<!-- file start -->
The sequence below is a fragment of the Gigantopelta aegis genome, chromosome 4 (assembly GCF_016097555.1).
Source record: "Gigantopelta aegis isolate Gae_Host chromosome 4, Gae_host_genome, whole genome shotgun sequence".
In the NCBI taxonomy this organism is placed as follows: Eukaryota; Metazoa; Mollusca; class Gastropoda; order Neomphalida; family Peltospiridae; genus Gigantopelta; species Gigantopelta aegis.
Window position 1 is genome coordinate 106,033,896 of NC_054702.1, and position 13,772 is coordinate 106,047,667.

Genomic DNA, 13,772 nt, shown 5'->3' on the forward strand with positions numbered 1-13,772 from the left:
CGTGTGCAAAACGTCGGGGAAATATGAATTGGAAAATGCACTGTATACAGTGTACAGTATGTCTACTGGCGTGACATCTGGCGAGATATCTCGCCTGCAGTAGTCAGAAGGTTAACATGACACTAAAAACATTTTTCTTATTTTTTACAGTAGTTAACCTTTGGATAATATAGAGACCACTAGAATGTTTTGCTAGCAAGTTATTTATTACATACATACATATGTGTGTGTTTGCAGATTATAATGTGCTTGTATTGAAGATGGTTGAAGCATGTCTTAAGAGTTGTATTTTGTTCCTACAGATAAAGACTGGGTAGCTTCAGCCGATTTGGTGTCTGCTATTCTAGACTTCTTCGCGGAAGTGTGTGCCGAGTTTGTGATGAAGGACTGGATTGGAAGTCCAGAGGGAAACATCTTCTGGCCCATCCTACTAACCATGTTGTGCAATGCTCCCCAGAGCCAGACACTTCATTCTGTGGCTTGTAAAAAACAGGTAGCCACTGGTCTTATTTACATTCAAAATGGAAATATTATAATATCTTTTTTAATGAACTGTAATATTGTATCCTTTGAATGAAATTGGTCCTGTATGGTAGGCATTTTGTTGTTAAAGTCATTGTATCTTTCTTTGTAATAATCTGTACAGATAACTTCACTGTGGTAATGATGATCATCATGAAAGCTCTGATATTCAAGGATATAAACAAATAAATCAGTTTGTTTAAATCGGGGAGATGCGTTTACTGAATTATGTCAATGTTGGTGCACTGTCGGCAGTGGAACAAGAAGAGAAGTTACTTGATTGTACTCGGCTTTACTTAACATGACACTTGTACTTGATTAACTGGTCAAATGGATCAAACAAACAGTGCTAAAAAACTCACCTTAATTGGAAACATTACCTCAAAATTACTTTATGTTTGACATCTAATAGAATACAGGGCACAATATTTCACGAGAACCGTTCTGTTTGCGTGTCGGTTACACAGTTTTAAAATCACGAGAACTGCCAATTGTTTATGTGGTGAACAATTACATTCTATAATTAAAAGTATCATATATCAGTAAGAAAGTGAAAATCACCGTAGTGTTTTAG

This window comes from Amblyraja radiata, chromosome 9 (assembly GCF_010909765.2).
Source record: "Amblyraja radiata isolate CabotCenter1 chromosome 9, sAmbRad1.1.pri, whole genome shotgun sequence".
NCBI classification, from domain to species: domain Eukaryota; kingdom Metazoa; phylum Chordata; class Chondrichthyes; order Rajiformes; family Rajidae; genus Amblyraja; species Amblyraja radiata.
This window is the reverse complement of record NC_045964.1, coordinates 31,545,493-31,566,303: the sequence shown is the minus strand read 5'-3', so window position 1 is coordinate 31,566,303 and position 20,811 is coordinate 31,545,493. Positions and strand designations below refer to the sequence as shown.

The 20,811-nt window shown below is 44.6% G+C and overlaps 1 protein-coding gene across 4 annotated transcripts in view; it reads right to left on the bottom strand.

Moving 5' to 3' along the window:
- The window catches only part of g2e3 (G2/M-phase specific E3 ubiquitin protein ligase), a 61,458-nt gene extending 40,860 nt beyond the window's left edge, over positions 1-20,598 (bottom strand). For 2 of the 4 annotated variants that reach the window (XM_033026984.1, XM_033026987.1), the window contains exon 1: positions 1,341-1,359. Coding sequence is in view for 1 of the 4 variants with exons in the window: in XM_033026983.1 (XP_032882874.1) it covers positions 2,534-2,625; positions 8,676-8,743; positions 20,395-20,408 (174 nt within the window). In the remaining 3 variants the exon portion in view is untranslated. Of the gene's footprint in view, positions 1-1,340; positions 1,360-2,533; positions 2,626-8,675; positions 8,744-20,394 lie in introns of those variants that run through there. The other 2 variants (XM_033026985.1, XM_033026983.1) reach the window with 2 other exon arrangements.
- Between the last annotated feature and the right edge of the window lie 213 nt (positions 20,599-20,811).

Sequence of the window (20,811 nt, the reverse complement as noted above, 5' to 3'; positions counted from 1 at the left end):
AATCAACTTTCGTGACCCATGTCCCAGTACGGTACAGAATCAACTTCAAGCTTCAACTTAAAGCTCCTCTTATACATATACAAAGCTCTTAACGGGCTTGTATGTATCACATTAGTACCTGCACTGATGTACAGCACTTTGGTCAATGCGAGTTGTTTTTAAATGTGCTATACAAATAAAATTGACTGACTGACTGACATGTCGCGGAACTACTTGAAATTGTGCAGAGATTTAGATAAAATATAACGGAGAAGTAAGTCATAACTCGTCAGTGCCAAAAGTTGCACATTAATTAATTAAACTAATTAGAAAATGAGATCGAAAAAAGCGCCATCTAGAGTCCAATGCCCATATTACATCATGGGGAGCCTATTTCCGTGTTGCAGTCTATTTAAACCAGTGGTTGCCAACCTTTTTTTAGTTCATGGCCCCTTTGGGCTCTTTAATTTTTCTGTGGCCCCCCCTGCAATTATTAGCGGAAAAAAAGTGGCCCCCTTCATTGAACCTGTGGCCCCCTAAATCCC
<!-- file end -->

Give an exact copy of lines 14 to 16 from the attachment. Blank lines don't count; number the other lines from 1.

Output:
- Between the last annotated feature and the right edge of the window lie 213 nt (positions 20,599-20,811).

Sequence of the window (20,811 nt, the reverse complement as noted above, 5' to 3'; positions counted from 1 at the left end):
AATCAACTTTCGTGACCCATGTCCCAGTACGGTACAGAATCAACTTCAAGCTTCAACTTAAAGCTCCTCTTATACATATACAAAGCTCTTAACGGGCTTGTATGTATCACATTAGTACCTGCACTGATGTACAGCACTTTGGTCAATGCGAGTTGTTTTTAAATGTGCTATACAAATAAAATTGACTGACTGACTGACATGTCGCGGAACTACTTGAAATTGTGCAGAGATTTAGATAAAATATAACGGAGAAGTAAGTCATAACTCGTCAGTGCCAAAAGTTGCACATTAATTAATTAAACTAATTAGAAAATGAGATCGAAAAAAGCGCCATCTAGAGTCCAATGCCCATATTACATCATGGGGAGCCTATTTCCGTGTTGCAGTCTATTTAAACCAGTGGTTGCCAACCTTTTTTTAGTTCATGGCCCCTTTGGGCTCTTTAATTTTTCTGTGGCCCCCCCTGCAATTATTAGCGGAAAAAAAGTGGCCCCCTTCATTGAACCTGTGGCCCCCTAAATCCC